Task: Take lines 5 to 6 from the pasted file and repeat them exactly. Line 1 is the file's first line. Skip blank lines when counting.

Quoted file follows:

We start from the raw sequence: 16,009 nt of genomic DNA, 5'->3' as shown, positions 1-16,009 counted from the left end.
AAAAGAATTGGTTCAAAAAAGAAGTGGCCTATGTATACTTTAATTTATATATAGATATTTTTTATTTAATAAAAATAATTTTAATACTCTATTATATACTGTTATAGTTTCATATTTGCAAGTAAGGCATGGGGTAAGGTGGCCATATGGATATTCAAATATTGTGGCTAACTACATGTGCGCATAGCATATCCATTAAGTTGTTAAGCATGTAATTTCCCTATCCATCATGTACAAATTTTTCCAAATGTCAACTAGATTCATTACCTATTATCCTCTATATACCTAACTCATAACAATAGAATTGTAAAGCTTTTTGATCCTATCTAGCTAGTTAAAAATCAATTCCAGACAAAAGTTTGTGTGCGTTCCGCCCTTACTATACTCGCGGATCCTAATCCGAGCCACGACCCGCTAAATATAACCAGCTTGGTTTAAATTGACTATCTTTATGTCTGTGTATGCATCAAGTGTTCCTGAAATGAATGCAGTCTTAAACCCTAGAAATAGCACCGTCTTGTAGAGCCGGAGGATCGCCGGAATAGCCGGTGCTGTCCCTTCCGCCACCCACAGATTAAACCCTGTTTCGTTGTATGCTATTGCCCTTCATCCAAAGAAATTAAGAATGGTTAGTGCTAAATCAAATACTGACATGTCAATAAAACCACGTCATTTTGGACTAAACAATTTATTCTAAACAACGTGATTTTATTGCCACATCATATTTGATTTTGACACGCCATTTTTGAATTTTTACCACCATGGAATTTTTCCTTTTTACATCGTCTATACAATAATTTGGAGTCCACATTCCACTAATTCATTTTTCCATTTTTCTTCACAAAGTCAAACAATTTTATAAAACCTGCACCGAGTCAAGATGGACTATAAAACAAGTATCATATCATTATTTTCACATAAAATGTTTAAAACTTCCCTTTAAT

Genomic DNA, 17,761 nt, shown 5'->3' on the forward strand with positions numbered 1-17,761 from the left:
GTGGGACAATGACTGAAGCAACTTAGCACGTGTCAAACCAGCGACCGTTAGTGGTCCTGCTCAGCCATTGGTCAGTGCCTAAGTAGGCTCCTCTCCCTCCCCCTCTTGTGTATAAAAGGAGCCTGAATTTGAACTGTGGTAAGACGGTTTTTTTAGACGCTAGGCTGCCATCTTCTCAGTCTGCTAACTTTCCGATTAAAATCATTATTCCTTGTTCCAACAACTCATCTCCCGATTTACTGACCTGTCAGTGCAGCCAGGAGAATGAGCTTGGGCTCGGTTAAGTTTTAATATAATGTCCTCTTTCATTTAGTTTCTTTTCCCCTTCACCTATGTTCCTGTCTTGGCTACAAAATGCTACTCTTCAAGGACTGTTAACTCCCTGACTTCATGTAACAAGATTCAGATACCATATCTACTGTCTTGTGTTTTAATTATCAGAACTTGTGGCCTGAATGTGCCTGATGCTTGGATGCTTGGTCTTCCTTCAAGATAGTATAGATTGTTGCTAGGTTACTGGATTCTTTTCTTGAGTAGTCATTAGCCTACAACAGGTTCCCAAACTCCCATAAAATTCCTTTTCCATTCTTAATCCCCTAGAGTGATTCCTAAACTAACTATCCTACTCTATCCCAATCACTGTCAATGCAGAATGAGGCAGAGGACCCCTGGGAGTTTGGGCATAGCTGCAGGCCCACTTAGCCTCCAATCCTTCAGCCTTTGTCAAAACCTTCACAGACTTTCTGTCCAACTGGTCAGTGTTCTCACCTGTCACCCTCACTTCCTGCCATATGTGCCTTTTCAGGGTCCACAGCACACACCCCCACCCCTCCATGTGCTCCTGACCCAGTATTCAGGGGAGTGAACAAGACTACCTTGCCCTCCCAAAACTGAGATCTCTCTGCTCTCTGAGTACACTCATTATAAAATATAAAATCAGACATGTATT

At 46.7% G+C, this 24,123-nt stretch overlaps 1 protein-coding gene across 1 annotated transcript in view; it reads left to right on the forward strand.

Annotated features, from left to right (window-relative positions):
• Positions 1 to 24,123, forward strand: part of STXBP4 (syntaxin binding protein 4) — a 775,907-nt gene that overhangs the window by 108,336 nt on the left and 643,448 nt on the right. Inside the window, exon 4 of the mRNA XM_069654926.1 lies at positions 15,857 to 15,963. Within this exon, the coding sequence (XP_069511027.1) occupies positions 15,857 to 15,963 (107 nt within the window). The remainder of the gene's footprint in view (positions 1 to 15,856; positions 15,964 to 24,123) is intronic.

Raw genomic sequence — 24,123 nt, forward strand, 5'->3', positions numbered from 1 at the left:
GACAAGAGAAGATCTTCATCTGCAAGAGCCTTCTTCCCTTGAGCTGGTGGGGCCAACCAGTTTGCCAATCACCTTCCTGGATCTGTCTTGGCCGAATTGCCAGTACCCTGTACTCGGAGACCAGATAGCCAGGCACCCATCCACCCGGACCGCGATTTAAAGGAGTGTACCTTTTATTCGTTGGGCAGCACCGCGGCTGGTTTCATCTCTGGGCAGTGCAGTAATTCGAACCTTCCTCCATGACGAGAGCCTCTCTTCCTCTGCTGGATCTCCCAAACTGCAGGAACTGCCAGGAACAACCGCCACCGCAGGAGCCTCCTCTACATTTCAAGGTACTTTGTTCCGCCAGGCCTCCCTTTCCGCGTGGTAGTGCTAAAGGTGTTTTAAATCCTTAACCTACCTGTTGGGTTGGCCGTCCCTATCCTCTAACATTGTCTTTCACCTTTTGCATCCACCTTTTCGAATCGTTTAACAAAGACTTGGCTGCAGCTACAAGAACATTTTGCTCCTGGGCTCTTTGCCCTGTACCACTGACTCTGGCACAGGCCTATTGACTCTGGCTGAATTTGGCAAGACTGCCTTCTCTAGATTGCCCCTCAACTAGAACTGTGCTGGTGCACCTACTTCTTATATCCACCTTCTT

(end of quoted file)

At 46.7% G+C, this 24,123-nt stretch overlaps 1 protein-coding gene across 1 annotated transcript in view; it reads left to right on the forward strand.

Annotated features, from left to right (window-relative positions):